The Cheat Sheet

The case for a ‘lawless’ India

Venky Vembu | Updated on March 09, 2018 Published on April 12, 2017

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Seriously? Been patronising Supreme Court-compliant highway bars excessively?

Okay, that ‘lawless’ bit was meant to provoke, but in the same way that ‘cashless’ became code for ‘less cash’, when I say ‘lawless’ I’m really making the case for ‘less law’ — or fewer and less meddlesome laws.

Why this craving for minimalism in matters of law?

In recent times there’s been an epidemic of ‘special laws’ and rules and regulations. It’s not just the overzealous executive; even overreaching courts are getting to micromanage policy and implementation. As if India isn’t already a nanny state with excessive administrative control and judicial oversight over virtually every aspect of our lives.

But aren’t plentiful laws and rules the markers of a lawful society?

On the contrary, to paraphrase Roman historian Publius Tacitus, “the more numerous the laws, the more corrupt the state.”

Specifically, what are you riled up about?

Well, just last week, Maharashtra passed a Bill that makes attacks on on-duty journalists and media houses a non-bailable offence. Even giving allowance for the distinctive circumstances in which journalists work, it’s indicative of a ‘special needs’ entitlement-and-privilege mentality in lawmaking. In fact, a dispassionate enforcement of existing laws would have sufficed to protect journalists — or, indeed, anyone else. Like doctors.

Doctors?

In recent times, there’s been a string of attacks on on-duty doctors in Mumbai, by families of patients displeased with their service. So, is there a case for a ‘special law’ to protect doctors? I’d say no. Again, existing criminal laws will cover such contingencies.

I get your point, but I don’t see a larger pattern of a nanny state on overdrive.

What else would you call the succession of States enforcing total prohibition — which is a failed policy anyway — in recent days? And the Supreme Court directive on highway bars, which is already being flouted in inventive ways? And the even more absurd proposal evidently being contemplated by the Union Consumer Affairs Ministry to “define”—and perhaps even determine — the size of food portions that restaurants serve? Whatever the rationale cited, these are manifestations of a mai-baap mentality of a state that swears by excessive intervention in people’s lives. The irony is that these statist-paternalistic ideas are coming from a party that promised ‘minimum government, maximum governance’.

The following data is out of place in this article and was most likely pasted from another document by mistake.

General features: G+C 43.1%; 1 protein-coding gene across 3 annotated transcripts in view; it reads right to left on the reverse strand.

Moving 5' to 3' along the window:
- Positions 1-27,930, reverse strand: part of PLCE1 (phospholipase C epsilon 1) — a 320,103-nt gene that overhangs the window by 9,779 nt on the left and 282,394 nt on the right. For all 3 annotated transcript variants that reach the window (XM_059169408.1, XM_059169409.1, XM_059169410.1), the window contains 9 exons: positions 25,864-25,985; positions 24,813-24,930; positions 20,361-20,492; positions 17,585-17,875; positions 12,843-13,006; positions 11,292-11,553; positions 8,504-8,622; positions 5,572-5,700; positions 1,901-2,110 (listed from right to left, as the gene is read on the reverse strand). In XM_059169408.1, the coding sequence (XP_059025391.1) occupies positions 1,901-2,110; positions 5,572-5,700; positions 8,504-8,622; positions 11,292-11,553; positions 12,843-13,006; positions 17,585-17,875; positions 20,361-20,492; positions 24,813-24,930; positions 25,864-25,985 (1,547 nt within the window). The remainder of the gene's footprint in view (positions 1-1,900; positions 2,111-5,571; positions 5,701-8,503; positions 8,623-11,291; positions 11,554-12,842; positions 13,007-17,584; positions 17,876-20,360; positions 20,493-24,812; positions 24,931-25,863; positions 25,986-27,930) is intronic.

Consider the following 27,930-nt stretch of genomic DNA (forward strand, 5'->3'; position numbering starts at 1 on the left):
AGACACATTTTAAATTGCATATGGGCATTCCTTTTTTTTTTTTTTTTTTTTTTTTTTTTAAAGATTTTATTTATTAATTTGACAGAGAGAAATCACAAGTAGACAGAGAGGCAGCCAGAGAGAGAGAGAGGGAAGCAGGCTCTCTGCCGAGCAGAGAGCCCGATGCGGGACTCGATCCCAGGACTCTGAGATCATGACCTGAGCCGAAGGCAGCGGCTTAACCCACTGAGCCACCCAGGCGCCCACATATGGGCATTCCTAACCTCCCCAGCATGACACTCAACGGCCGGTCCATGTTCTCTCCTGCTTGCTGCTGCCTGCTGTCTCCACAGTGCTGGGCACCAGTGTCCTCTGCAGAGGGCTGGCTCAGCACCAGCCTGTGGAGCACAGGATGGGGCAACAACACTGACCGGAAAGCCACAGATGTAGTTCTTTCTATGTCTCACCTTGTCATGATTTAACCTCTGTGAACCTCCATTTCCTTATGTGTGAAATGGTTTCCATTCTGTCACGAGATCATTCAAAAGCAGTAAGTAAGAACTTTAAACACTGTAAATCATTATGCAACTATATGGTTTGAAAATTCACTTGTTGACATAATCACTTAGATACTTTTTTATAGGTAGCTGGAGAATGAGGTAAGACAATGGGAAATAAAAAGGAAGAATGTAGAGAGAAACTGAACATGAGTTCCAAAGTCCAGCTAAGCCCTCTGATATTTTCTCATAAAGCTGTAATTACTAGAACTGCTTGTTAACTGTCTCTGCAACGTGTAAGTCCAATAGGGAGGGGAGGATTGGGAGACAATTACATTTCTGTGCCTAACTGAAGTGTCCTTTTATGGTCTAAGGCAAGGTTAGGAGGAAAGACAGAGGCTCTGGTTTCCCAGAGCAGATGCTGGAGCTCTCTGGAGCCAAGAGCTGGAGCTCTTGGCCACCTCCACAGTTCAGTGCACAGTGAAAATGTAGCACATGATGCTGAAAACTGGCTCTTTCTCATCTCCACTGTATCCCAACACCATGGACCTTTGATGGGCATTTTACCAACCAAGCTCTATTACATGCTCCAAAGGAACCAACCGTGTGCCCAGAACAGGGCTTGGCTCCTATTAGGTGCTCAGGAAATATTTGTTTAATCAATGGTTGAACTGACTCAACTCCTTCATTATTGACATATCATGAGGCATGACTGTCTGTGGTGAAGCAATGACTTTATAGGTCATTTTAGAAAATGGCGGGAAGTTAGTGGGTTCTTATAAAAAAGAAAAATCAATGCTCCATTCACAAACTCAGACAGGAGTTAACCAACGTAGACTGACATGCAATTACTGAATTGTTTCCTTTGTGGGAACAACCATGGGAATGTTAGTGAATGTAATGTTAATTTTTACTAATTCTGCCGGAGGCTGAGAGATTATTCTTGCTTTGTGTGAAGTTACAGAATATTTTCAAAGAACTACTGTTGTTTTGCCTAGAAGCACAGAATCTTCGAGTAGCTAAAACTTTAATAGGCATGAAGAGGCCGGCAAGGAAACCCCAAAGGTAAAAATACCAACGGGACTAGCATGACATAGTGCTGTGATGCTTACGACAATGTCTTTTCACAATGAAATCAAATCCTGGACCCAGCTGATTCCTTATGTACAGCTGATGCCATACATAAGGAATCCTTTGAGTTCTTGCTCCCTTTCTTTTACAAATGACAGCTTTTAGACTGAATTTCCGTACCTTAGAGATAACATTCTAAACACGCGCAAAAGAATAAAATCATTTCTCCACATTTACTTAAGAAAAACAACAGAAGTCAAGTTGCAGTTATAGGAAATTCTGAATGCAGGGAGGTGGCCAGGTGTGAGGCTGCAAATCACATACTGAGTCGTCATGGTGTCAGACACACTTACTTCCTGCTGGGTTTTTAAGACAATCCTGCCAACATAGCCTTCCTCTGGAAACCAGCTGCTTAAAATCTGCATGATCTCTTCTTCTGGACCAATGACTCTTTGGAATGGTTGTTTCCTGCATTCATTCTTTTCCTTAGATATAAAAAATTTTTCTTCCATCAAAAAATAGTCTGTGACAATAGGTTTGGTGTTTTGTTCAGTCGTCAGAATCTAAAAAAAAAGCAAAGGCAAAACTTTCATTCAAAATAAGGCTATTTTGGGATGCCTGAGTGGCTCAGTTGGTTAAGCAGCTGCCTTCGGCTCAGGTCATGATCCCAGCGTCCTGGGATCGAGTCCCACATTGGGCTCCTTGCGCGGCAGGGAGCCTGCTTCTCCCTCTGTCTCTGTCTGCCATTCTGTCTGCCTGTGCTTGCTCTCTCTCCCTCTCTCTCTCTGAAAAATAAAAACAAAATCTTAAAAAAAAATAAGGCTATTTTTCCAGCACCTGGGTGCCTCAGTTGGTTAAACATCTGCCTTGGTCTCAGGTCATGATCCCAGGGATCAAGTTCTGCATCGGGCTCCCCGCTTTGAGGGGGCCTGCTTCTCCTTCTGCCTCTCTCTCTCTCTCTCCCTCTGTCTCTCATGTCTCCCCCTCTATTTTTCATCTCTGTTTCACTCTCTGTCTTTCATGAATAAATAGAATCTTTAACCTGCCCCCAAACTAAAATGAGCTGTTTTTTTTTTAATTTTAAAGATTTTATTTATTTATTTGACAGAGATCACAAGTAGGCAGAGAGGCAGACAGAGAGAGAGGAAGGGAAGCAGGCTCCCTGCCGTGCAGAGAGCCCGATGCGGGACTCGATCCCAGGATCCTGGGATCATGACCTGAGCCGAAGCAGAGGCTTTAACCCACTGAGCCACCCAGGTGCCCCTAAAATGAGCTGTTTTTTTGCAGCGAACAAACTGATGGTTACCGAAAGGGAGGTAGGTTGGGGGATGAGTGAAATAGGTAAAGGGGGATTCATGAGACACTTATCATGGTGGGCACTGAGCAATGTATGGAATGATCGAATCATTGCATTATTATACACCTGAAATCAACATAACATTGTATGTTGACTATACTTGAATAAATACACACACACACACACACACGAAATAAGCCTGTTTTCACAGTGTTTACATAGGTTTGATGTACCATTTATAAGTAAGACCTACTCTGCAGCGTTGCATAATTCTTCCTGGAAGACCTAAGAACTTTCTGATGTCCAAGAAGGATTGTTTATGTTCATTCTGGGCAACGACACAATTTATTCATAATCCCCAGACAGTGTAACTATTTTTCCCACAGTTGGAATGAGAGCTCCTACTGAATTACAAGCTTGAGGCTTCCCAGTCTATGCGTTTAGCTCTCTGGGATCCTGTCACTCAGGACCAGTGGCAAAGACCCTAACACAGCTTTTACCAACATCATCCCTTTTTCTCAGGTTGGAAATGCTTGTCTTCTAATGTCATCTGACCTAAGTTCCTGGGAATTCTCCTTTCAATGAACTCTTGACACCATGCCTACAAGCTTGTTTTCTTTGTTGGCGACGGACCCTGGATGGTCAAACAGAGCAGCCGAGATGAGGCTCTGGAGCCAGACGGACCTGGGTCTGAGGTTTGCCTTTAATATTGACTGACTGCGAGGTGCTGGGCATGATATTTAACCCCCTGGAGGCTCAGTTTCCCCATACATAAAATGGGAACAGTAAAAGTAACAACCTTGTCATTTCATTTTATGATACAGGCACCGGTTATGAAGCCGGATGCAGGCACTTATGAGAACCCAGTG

So, where does ‘minimum government’ begin?

It begins with repealing obsolete laws. In the mid-1990s, economist Bibek Debroy headed a project on law reforms to identify such outdated laws. The Ramanujam Committee, set up by the Narendra Modi government in 2014, identified over 2,700 Union-level statutes ripe for repeal, some dating back to 1834. Modi has claimed that his government had repealed 1,200 such obsolete laws.

But what harm can old laws do?

Oh, obsolete regulations are a law enforcer’s hideous instrument of harassment. As Debroy recalls, under the Aircraft Act, 1934, you needed a government licence even to fly a kite. Similarly, hotels could be hauled up under the Sarais Act, 1867, if they didn’t give free drinks of water to passersby! And factories that have installed fire extinguishers could still be in violation of a provision under the Factories Act, 1948, that required them to have a red-painted bucket filled with sand!

That’s bizarre!

Yup. Only corrupt nanny states need more new rules and regulations. What India needs is a healthy dose of ‘less-law-ness’.

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Published on April 12, 2017
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